1. Hi Kathy! The main thing is to make sure the almond paste combines smoothly with the other ingredients in step 3. If yours is fresh and soft, it may work just fine in a mixer!

  3. I have a question regarding instructions. You say to add almond paste with wet ingredients & pulse until smooth.
    Next step you add flour & then recipe says to fold chunks of almond paste into batter. Confused – do we reserve some of the paste for this step??

    1. Hi Ginger, yes! In the ingredients you’ll see 7 oz + 4 oz almond paste. In the food processor you’ll add the 7 oz and later you’ll fold in the remaining 4 oz. I’ve updated the recipe to make it more clear. Happy baking!

  4. Do you not cook cranberries before adding them to cake? I LOVE almond cake and this combination sounds spectacular!

  5. 5 stars
    Made this and its delicious! Its very moist. I even froze a couple pieces and it was perfect after it defrosted! This is a wonderful coffee cake!

    1. Hi Pat! This recipe really won’t work as well without a food processor because you need to combine the ingredients in step 3 until smooth and the food processor does such a good job of breaking down the almond paste.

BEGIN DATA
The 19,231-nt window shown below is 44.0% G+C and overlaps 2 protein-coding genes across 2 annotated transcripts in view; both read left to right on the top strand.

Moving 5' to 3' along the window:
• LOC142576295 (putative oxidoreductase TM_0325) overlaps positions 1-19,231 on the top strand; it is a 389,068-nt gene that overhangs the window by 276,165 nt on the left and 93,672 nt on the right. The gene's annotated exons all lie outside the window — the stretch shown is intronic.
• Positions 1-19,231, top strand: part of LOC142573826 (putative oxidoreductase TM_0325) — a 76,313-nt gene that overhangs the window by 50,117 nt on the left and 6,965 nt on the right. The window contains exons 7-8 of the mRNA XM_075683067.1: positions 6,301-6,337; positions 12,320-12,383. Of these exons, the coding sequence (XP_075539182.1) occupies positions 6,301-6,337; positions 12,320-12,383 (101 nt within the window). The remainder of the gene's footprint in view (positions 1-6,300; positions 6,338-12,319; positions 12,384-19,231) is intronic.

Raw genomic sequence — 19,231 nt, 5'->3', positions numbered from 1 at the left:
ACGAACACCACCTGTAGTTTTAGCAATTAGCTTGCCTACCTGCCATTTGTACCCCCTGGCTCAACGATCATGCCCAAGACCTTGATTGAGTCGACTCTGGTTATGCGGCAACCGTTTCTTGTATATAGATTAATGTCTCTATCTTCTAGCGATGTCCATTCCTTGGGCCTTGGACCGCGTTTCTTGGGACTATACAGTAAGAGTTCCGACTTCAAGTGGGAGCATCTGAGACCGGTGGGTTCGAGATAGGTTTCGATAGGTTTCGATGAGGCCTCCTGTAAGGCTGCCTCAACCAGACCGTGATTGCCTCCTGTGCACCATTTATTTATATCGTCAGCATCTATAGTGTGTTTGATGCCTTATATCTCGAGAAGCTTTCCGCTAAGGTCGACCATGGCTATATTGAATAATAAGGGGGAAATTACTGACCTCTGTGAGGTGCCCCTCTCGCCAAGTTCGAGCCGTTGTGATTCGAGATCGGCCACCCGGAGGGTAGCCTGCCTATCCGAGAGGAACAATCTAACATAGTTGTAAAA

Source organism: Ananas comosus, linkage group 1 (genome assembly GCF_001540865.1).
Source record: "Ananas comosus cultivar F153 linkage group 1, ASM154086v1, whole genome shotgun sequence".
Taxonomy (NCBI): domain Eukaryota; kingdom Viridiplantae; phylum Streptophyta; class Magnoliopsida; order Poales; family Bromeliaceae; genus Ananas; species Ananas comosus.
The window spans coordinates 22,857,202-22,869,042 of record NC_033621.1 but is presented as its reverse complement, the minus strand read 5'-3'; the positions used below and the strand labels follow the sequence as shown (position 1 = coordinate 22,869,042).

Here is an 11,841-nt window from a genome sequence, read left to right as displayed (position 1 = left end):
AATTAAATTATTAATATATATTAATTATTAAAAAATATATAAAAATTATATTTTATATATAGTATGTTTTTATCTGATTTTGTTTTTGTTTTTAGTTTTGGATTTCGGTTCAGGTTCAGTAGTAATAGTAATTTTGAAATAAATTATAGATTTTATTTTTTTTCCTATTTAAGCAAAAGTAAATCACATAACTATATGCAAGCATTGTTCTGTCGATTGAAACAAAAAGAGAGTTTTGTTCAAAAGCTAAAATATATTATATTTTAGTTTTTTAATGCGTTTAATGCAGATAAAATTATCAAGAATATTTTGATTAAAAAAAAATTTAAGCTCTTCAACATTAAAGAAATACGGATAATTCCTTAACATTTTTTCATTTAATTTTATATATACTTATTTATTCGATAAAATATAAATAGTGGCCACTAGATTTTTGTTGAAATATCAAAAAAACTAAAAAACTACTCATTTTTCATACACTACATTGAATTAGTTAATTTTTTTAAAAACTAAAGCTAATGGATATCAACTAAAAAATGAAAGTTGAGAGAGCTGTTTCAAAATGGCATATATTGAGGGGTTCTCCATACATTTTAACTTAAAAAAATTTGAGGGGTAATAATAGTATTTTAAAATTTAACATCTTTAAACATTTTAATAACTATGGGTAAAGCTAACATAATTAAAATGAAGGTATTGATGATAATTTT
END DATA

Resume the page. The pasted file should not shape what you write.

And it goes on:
2. I’m confused. Is the cake served inverted as described in the recipe so the topping actually went to the bottom? The cake pictured doesn’t look inverted.

      1. Hi Christine — sorry for the confusion. We have updated the recipe to clarify, you just remove it from the pan to cool it on the wire rack before serving.

    1. Hi Nancy, Zoe has not tried it with either of these substitutes to replace the cake flour, but it should work with either or a combination, the cake will just have a different texture. If you do experiment with these substitutes, we’d love to know how it turns out!

  6. Can I add more orange zest and leave out the orange blossom water if I don’t hand any on hand? Also do you need to coat the cranberries in sugar or do anything extra with them since they are so tart?

    1. Hi Karen! You can definitely use additional orange zest instead of the orange blossom water. No need to coat the cranberries in anything. Happy baking!

  7. I’ve been dying to try this! I want it to be my new Christmas tradition. I only have a small food processor. Would pulsing it in my vitamix work? Or am I better off trying it in my mixer?

    1. Hi Megan! Using a Vitamix instead of a food processor won’t work for every recipe, but because there is a decent amount of liquid in this recipe, it should work. Your mixer likely won’t get the almond paste mixture to be smooth enough. Please let us know how it goes!